Thursday, 26 November 2015

Synod election turnout

Updated on Friday to add questions 36 and 37 and their answer below the fold

In the Questions session at this week’s General Synod the Secretary General was asked about turnout in the recent elections to Synod. In reply he gave these figures, together with those from 2010 for comparison.

percentages 2015   2010  
Canterbury        
Average overall 51.88   51.32  
Average clergy 56.86   55.91  
Average laity 46.91   46.74  
Highest turnout clergy 67.96 (Birmingham) 75.00 (Ely)
Lowest turnout clergy 45.60 (Hereford) 43.20 (Bristol)
Highest turnout laity 72.10 (Guildford) 64.13 (Chelmsford)
Lowest turnout laity 29.82 (Hereford) 37.83 (Lincoln)
York        
Average overall 48.18   50.35  
Average clergy 52.49   57.23  
Average laity 43.87   43.48  
Highest turnout clergy 69.00 (Sodor & Man) 73.90 (Sodor & Man)
Lowest turnout clergy 39.86 (Liverpool) 46.50 (Liverpool)
Highest turnout laity 56.96 (Chester) 54.70 (Sodor & Man)
Lowest turnout laity 34.74 (Liverpool) 36.30 (Liverpool)

Mr David Lamming (St Edmundsbury & Ipswich) to ask the Chair of the Business Committee:

Q36 Despite the fact that electors had nearly three weeks to return their voting papers in the recent General Synod election, the turnout in most dioceses was depressingly low—under 50% for the House of Laity election in 22 of the 33 dioceses that have posted the figures on their websites, and under 40% in four dioceses (Manchester 35.39%, Oxford 38.28%, Peterborough 30.79% and Salisbury 35.44%). Will the Chair of the Business Committee confirm that the Elections Review Group will look into the reasons for the low turnout and also bring forward legislative proposals to make provision for online voting in 2020 as agreed by Synod at the November 2013 Group of Sessions?

Mr Clive Scowen (London) to ask the Chair of the Business Committee:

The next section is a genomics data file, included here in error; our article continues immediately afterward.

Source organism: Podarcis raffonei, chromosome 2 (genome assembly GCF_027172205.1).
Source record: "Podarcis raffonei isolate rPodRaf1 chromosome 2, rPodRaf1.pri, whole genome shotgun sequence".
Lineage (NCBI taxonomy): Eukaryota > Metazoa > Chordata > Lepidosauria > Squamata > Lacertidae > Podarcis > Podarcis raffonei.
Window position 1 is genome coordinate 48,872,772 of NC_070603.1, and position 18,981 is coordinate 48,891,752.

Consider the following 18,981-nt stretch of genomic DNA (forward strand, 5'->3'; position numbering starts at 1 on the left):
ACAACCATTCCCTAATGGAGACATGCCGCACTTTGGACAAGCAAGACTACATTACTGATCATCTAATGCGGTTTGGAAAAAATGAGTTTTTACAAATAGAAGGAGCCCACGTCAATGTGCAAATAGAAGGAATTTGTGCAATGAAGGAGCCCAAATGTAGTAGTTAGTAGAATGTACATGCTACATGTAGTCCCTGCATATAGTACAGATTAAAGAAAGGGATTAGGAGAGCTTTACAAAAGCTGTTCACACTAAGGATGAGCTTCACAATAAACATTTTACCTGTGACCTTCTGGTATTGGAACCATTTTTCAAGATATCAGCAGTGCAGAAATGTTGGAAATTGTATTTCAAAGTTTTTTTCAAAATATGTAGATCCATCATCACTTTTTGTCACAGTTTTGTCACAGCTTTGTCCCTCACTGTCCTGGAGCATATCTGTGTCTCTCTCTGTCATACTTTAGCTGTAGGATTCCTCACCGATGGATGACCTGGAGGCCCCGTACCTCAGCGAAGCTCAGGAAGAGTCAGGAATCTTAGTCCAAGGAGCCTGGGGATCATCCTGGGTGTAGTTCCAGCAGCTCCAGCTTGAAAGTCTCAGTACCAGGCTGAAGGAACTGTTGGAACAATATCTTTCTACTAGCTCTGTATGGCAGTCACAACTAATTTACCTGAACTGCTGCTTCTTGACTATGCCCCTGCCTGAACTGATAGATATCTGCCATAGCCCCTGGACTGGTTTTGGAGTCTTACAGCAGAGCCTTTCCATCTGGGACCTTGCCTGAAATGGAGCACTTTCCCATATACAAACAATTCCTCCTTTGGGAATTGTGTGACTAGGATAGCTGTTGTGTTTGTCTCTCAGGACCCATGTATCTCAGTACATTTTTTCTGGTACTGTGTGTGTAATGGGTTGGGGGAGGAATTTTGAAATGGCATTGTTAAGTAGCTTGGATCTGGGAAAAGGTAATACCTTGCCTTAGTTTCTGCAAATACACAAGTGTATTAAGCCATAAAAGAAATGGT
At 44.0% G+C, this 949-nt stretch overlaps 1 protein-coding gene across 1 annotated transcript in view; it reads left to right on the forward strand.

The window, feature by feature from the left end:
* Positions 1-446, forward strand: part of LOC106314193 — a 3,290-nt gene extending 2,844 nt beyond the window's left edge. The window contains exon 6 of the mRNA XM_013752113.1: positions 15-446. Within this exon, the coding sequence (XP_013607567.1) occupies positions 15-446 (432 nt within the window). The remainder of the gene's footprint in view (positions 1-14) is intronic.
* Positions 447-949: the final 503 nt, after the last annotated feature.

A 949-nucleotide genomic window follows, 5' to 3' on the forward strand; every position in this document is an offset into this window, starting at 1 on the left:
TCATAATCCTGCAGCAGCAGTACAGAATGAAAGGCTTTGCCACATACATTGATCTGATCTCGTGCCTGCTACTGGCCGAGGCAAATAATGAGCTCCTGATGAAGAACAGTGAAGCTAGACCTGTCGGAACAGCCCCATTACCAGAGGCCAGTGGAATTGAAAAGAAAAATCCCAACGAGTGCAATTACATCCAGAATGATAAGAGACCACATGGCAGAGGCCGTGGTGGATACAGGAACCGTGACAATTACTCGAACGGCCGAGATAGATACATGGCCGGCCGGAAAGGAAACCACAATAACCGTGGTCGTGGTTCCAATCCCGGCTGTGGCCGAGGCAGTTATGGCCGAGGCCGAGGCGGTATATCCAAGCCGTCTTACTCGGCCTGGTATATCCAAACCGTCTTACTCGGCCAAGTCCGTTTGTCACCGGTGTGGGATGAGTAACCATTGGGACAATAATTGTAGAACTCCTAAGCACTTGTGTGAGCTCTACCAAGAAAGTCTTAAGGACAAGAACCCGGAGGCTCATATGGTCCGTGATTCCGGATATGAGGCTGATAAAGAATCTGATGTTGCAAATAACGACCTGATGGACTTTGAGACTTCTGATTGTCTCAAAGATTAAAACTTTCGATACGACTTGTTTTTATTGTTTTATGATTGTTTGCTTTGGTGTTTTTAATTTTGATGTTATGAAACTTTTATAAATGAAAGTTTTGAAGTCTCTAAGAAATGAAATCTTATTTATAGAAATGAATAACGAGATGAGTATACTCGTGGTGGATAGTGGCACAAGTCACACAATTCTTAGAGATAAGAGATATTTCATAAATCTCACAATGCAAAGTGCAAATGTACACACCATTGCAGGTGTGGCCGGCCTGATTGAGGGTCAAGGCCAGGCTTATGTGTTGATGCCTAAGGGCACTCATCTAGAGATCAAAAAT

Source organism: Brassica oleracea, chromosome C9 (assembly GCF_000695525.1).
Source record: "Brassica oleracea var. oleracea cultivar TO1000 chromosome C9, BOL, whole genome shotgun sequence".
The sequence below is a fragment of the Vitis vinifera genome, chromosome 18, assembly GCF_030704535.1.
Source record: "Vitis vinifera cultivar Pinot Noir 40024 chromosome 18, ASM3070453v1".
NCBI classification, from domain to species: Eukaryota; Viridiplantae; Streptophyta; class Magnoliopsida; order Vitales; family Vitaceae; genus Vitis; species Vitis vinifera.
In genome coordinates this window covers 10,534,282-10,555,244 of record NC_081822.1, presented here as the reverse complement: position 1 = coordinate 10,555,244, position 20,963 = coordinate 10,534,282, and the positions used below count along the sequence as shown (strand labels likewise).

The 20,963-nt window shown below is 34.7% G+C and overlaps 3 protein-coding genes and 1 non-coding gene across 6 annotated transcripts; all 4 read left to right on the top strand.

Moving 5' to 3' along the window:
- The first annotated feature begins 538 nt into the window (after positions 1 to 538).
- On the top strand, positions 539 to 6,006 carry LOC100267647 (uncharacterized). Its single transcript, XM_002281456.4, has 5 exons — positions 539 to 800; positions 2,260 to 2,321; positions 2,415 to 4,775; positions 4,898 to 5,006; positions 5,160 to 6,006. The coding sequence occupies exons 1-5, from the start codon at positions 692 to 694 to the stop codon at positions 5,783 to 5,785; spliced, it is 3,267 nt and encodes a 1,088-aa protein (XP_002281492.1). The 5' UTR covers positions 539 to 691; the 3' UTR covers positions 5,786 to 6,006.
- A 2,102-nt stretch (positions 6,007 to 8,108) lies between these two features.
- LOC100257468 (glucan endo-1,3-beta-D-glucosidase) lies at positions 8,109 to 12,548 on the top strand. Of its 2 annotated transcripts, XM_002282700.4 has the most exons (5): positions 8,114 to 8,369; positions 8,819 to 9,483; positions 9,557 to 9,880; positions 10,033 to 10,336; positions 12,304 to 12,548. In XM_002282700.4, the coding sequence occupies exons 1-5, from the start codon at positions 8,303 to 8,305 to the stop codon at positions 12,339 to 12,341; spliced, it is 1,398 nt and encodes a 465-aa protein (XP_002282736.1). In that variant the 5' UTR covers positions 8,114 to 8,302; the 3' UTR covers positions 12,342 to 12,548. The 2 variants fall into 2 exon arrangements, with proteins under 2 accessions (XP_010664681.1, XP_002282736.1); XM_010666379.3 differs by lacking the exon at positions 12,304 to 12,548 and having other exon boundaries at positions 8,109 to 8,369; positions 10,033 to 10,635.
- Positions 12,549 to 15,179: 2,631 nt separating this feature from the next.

Q37 Has the Business Committee considered bringing to the new Synod early in this quinquennium options as to how the electorate for the House of Laity might be formed for future elections, in time for any change which the Synod might consider appropriate to be implemented in time for the 2020 elections, and, if not, will it now do so?

The Revd Canon Sue Booys to reply as Chair of the Business Committee:

A With permission, I will take these questions together. All these issues are important potential areas for consideration by the Elections Review Group, a sub-committee of the Business Committee, which will be established early in this new Quinquennium. Synod members wishing to request further work on these and other matters should write to the Clerk to the Synod, requesting that they be tabled for consideration when the Elections Review Group is re-formed, which is likely to be early in 2016.

Posted by Peter Owen on Thursday, 26 November 2015 at 4:16pm GMT | TrackBack
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Categorised as: Church of England | General Synod | statistics
Comments

Any likelihood that these dismal figure will be investigated. What do they show? Apathy? Disengagement? Disillusion?

Posted by: Perry Butler on Thursday, 26 November 2015 at 7:45pm GMT

In answer to Perry, almost certainly 'yes', by the Elections Review Group, a sub-committee of the Synod's Business Committee, which will be established early in 2016: see the answer to my question (Q36) to the Chairman of the Business Committee, given on Tuesday evening. However, given that the overall turnout percentages this year differ little from those in 2010 (I described them in my question as "depressingly low"), the real issue to investigate is whether anything can be done that might improve them in 2020, e.g. the introduction of online voting as an option. In this connection, it will be interesting to discover, if we can, why there were such big differences in turnout between some dioceses, e.g. (for the laity) 72.08% in Guildford and 64.06% in Rochester, but only 29.72% in Hereford and 30.79% in Peterborough.